Another problem is that some agents can face the occasion when they can’t help clients because they aren’t acknowledged enough and the managers haven’t provided them with coaching sessions. When does a worker understand that he can’t help clients, what is the reason for him to stay and work? 

No internal communication

Many contact centers just make operators sit in an isolated workplace in front of the computer and talk with clients all day. Agents feel in isolation, and this feeling is boosted by the inability to talk with colleagues. Try to sit at the same place with two partitions a few centimeters from your face and ask yourself: is this the job you want to have? 

Agents are also people with their own needs and emotions, so when they are isolated and made to repeat the same sayings a hundred times per day without any opportunity to communicate about something apart the customer support, they will almost definitely leave the job.  

No praise 

Most contact center managers are more likely to criticize agents for bad service than to praise them if some clients note their qualifications. This leads to the situation when agents feel useless, unappreciated, unneeded, and unfairly criticized and as a consequence, they quit their job. 

Sometimes it happens not because all managers are heartless, but because there are too few team leaders to identify and praise every agent. Call center workload may be very high, and managers just do not have time to find out the results of their subordinates, but nonetheless, in this case, call center retention will decrease powerfully.

Inadequate feedback and evaluation

There are dozens of rates to measure operators’ performance and effectiveness, but some managers prefer abusing their authority and unreasonably criticizing agents. It may happen for many reasons, such as managers’ prejudice, bad manners, personality type, or just a bad mood, but no one will tolerate this. The target of employee turnover is to find suitable job conditions - and this is not only about scheduling or salary, but about respectful, wise, and friendly management too.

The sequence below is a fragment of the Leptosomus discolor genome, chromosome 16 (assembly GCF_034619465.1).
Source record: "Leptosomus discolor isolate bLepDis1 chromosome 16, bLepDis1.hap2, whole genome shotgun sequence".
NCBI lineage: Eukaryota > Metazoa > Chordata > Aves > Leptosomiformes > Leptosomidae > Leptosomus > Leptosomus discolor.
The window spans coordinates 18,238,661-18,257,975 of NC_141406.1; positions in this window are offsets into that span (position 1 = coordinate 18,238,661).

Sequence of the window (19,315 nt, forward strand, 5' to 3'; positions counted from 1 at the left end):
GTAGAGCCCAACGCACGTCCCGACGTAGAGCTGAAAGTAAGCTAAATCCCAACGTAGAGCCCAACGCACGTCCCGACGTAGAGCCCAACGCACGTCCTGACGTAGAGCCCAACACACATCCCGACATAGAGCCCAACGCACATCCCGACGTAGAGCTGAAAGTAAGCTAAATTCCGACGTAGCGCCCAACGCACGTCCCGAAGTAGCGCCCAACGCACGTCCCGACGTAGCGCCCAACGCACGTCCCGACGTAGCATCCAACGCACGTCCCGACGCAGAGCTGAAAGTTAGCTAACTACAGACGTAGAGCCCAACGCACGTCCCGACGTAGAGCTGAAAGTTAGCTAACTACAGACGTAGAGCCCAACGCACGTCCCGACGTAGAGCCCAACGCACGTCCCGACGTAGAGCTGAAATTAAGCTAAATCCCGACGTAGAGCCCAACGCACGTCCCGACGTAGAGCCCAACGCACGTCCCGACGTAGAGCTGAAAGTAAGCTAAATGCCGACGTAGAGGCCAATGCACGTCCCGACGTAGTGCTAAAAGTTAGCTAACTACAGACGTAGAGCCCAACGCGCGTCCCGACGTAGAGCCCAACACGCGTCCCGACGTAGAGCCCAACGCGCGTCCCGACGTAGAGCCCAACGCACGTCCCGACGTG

If you have managers who love to give causeless negative feedback or use punishments without reason, terminate them first to reduce agent attrition. 

No career perspectives 

There are middle, great, and outstanding operators. Some of them are almost irreplaceable in solving customer problems, but what happens when they have more than a year of employee experience in the same position? There is no opportunity for a career path across the agent profession, so the only opportunity for such a frontline employee is to become team leaders, but what if they do not want to do so? What if they want to find development opportunities in the same field, but you can’t offer a better salary, scheduling, or some really valuable growth opportunities? Then agents will leave and look for some more interesting offers. 

What do you lose because of a high turnover rate?

We have mentioned such negative effects as higher costs and time losses, but let us discuss all negative effects in detail: 

Increased operational costs

As we have mentioned before, every released agent costs around 30% of his salary, but it is not the end of all spending that takes place because of attrition. When the agent leaves, you have to find a new hire, onboard and train him, and try to not lose him too. The problem isn’t that alarming if you lose a weak professional or a beginner, but it also costs money. But what if you invest in an agent for months, and he becomes a powerful customer support specialist who easily resolves client issues, but poor organizational culture or lack of perspective makes him release? Then you have to invest the same time and effort to train another professional, similar to the dismissed one, and this is the task that costs much more.